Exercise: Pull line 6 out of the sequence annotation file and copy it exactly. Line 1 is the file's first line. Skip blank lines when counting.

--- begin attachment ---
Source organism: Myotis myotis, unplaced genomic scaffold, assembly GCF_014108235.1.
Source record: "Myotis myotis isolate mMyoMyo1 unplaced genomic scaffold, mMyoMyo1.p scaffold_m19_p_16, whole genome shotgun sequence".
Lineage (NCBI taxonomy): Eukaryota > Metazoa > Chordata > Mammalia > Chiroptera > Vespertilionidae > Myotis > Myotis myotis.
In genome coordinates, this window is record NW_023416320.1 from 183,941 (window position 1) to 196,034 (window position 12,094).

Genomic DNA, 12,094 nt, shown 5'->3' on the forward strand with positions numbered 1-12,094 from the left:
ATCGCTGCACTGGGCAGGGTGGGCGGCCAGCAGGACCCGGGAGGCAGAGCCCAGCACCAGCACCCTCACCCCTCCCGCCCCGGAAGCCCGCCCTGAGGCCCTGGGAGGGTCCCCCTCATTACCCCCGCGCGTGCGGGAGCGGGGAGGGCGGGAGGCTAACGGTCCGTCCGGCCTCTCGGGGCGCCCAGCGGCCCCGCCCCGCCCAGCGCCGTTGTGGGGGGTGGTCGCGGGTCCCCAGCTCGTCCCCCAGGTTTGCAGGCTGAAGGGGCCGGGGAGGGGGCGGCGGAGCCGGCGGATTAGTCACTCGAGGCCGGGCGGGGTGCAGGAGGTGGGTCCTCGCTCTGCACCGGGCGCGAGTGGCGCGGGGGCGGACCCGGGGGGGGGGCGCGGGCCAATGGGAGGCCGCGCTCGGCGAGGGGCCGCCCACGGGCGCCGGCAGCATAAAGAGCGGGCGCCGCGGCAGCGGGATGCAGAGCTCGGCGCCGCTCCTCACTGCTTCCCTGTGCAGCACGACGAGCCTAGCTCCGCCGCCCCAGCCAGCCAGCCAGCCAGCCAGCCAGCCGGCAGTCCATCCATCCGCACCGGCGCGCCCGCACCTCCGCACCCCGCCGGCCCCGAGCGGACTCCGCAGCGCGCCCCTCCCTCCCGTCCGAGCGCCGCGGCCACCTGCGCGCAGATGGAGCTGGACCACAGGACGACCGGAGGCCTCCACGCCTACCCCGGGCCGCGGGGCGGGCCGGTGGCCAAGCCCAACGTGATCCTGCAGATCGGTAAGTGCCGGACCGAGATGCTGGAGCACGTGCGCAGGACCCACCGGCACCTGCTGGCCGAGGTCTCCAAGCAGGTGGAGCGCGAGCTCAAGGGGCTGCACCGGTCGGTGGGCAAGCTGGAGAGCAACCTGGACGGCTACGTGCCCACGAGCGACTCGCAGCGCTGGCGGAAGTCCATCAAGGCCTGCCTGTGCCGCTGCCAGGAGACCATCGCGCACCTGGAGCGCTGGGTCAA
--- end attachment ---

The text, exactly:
ATCGCTGCACTGGGCAGGGTGGGCGGCCAGCAGGACCCGGGAGGCAGAGCCCAGCACCAGCACCCTCACCCCTCCCGCCCCGGAAGCCCGCCCTGAGGCCCTGGGAGGGTCCCCCTCATTACCCCCGCGCGTGCGGGAGCGGGGAGGGCGGGAGGCTAACGGTCCGTCCGGCCTCTCGGGGCGCCCAGCGGCCCCGCCCCGCCCAGCGCCGTTGTGGGGGGTGGTCGCGGGTCCCCAGCTCGTCCCCCAGGTTTGCAGGCTGAAGGGGCCGGGGAGGGGGCGGCGGAGCCGGCGGATTAGTCACTCGAGGCCGGGCGGGGTGCAGGAGGTGGGTCCTCGCTCTGCACCGGGCGCGAGTGGCGCGGGGGCGGACCCGGGGGGGGGGCGCGGGCCAATGGGAGGCCGCGCTCGGCGAGGGGCCGCCCACGGGCGCCGGCAGCATAAAGAGCGGGCGCCGCGGCAGCGGGATGCAGAGCTCGGCGCCGCTCCTCACTGCTTCCCTGTGCAGCACGACGAGCCTAGCTCCGCCGCCCCAGCCAGCCAGCCAGCCAGCCAGCCAGCCGGCAGTCCATCCATCCGCACCGGCGCGCCCGCACCTCCGCACCCCGCCGGCCCCGAGCGGACTCCGCAGCGCGCCCCTCCCTCCCGTCCGAGCGCCGCGGCCACCTGCGCGCAGATGGAGCTGGACCACAGGACGACCGGAGGCCTCCACGCCTACCCCGGGCCGCGGGGCGGGCCGGTGGCCAAGCCCAACGTGATCCTGCAGATCGGTAAGTGCCGGACCGAGATGCTGGAGCACGTGCGCAGGACCCACCGGCACCTGCTGGCCGAGGTCTCCAAGCAGGTGGAGCGCGAGCTCAAGGGGCTGCACCGGTCGGTGGGCAAGCTGGAGAGCAACCTGGACGGCTACGTGCCCACGAGCGACTCGCAGCGCTGGCGGAAGTCCATCAAGGCCTGCCTGTGCCGCTGCCAGGAGACCATCGCGCACCTGGAGCGCTGGGTCAA